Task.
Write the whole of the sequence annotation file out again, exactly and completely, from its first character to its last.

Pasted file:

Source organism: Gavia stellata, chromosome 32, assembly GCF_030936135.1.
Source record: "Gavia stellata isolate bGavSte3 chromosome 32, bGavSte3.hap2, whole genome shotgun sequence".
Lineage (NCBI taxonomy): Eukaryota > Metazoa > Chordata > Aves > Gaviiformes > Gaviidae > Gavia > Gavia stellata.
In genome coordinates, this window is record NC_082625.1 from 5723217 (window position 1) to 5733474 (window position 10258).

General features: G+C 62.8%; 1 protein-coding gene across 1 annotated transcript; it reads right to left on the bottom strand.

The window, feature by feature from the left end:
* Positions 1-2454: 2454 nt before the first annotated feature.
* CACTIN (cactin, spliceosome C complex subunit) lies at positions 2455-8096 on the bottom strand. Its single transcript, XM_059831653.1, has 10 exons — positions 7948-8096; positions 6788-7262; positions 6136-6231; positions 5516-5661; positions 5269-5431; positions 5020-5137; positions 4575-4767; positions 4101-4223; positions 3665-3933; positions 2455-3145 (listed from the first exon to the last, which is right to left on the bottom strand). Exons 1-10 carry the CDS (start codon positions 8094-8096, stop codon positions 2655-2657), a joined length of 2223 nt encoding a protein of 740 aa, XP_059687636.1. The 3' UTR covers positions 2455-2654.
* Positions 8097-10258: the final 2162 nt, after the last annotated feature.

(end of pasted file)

Source organism: Gavia stellata, chromosome 32, assembly GCF_030936135.1.
Source record: "Gavia stellata isolate bGavSte3 chromosome 32, bGavSte3.hap2, whole genome shotgun sequence".
Lineage (NCBI taxonomy): Eukaryota > Metazoa > Chordata > Aves > Gaviiformes > Gaviidae > Gavia > Gavia stellata.
In genome coordinates, this window is record NC_082625.1 from 5723217 (window position 1) to 5733474 (window position 10258).

General features: G+C 62.8%; 1 protein-coding gene across 1 annotated transcript; it reads right to left on the bottom strand.

The window, feature by feature from the left end:
* Positions 1-2454: 2454 nt before the first annotated feature.
* CACTIN (cactin, spliceosome C complex subunit) lies at positions 2455-8096 on the bottom strand. Its single transcript, XM_059831653.1, has 10 exons — positions 7948-8096; positions 6788-7262; positions 6136-6231; positions 5516-5661; positions 5269-5431; positions 5020-5137; positions 4575-4767; positions 4101-4223; positions 3665-3933; positions 2455-3145 (listed from the first exon to the last, which is right to left on the bottom strand). Exons 1-10 carry the CDS (start codon positions 8094-8096, stop codon positions 2655-2657), a joined length of 2223 nt encoding a protein of 740 aa, XP_059687636.1. The 3' UTR covers positions 2455-2654.
* Positions 8097-10258: the final 2162 nt, after the last annotated feature.